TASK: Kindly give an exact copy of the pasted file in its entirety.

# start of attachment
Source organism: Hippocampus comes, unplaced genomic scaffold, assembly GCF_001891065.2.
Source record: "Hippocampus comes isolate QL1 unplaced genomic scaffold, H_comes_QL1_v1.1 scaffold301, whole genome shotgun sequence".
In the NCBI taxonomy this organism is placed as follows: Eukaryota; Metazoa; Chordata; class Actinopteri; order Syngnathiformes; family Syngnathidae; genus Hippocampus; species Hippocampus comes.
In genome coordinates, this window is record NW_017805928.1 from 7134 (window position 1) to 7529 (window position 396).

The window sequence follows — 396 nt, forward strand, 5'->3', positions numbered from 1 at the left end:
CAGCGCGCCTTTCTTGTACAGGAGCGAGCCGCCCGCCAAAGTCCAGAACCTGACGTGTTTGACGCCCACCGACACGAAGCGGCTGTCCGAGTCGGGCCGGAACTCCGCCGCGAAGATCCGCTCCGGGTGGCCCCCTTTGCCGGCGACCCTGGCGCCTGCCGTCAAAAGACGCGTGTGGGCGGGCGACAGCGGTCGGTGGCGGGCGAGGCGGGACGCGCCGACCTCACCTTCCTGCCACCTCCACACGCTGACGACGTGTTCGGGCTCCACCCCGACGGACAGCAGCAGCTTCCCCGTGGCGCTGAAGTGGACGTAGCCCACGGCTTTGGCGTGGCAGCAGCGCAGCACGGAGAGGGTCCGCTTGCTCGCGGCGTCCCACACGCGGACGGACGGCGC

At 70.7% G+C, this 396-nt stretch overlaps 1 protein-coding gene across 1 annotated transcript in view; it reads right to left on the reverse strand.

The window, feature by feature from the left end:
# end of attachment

Source organism: Hippocampus comes, unplaced genomic scaffold, assembly GCF_001891065.2.
Source record: "Hippocampus comes isolate QL1 unplaced genomic scaffold, H_comes_QL1_v1.1 scaffold301, whole genome shotgun sequence".
In the NCBI taxonomy this organism is placed as follows: Eukaryota; Metazoa; Chordata; class Actinopteri; order Syngnathiformes; family Syngnathidae; genus Hippocampus; species Hippocampus comes.
In genome coordinates, this window is record NW_017805928.1 from 7134 (window position 1) to 7529 (window position 396).

The window sequence follows — 396 nt, forward strand, 5'->3', positions numbered from 1 at the left end:
CAGCGCGCCTTTCTTGTACAGGAGCGAGCCGCCCGCCAAAGTCCAGAACCTGACGTGTTTGACGCCCACCGACACGAAGCGGCTGTCCGAGTCGGGCCGGAACTCCGCCGCGAAGATCCGCTCCGGGTGGCCCCCTTTGCCGGCGACCCTGGCGCCTGCCGTCAAAAGACGCGTGTGGGCGGGCGACAGCGGTCGGTGGCGGGCGAGGCGGGACGCGCCGACCTCACCTTCCTGCCACCTCCACACGCTGACGACGTGTTCGGGCTCCACCCCGACGGACAGCAGCAGCTTCCCCGTGGCGCTGAAGTGGACGTAGCCCACGGCTTTGGCGTGGCAGCAGCGCAGCACGGAGAGGGTCCGCTTGCTCGCGGCGTCCCACACGCGGACGGACGGCGC

At 70.7% G+C, this 396-nt stretch overlaps 1 protein-coding gene across 1 annotated transcript in view; it reads right to left on the reverse strand.

The window, feature by feature from the left end: